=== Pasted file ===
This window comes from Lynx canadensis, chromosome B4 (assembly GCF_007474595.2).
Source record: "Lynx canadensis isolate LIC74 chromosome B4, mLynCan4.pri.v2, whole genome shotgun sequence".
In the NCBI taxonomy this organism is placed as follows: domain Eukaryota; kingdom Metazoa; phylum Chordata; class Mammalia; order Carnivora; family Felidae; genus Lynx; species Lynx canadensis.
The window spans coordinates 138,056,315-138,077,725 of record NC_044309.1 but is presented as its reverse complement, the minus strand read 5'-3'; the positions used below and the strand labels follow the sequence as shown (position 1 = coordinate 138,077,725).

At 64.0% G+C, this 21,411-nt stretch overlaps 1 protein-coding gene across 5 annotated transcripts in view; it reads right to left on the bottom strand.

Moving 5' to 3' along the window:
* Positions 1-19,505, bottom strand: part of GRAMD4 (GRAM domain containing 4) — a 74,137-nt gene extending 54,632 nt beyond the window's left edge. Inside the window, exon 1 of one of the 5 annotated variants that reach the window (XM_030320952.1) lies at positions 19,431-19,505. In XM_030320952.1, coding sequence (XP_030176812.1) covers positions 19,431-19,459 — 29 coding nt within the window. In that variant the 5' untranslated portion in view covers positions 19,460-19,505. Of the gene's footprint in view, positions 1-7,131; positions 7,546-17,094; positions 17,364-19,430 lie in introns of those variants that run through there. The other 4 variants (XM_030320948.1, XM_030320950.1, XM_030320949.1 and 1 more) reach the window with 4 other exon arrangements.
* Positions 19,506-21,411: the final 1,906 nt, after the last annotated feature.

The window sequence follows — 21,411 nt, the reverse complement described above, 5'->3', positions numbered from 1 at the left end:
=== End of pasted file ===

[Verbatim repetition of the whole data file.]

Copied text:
This window comes from Lynx canadensis, chromosome B4 (assembly GCF_007474595.2).
Source record: "Lynx canadensis isolate LIC74 chromosome B4, mLynCan4.pri.v2, whole genome shotgun sequence".
In the NCBI taxonomy this organism is placed as follows: domain Eukaryota; kingdom Metazoa; phylum Chordata; class Mammalia; order Carnivora; family Felidae; genus Lynx; species Lynx canadensis.
The window spans coordinates 138,056,315-138,077,725 of record NC_044309.1 but is presented as its reverse complement, the minus strand read 5'-3'; the positions used below and the strand labels follow the sequence as shown (position 1 = coordinate 138,077,725).

At 64.0% G+C, this 21,411-nt stretch overlaps 1 protein-coding gene across 5 annotated transcripts in view; it reads right to left on the bottom strand.

Moving 5' to 3' along the window:
* Positions 1-19,505, bottom strand: part of GRAMD4 (GRAM domain containing 4) — a 74,137-nt gene extending 54,632 nt beyond the window's left edge. Inside the window, exon 1 of one of the 5 annotated variants that reach the window (XM_030320952.1) lies at positions 19,431-19,505. In XM_030320952.1, coding sequence (XP_030176812.1) covers positions 19,431-19,459 — 29 coding nt within the window. In that variant the 5' untranslated portion in view covers positions 19,460-19,505. Of the gene's footprint in view, positions 1-7,131; positions 7,546-17,094; positions 17,364-19,430 lie in introns of those variants that run through there. The other 4 variants (XM_030320948.1, XM_030320950.1, XM_030320949.1 and 1 more) reach the window with 4 other exon arrangements.
* Positions 19,506-21,411: the final 1,906 nt, after the last annotated feature.

The window sequence follows — 21,411 nt, the reverse complement described above, 5'->3', positions numbered from 1 at the left end: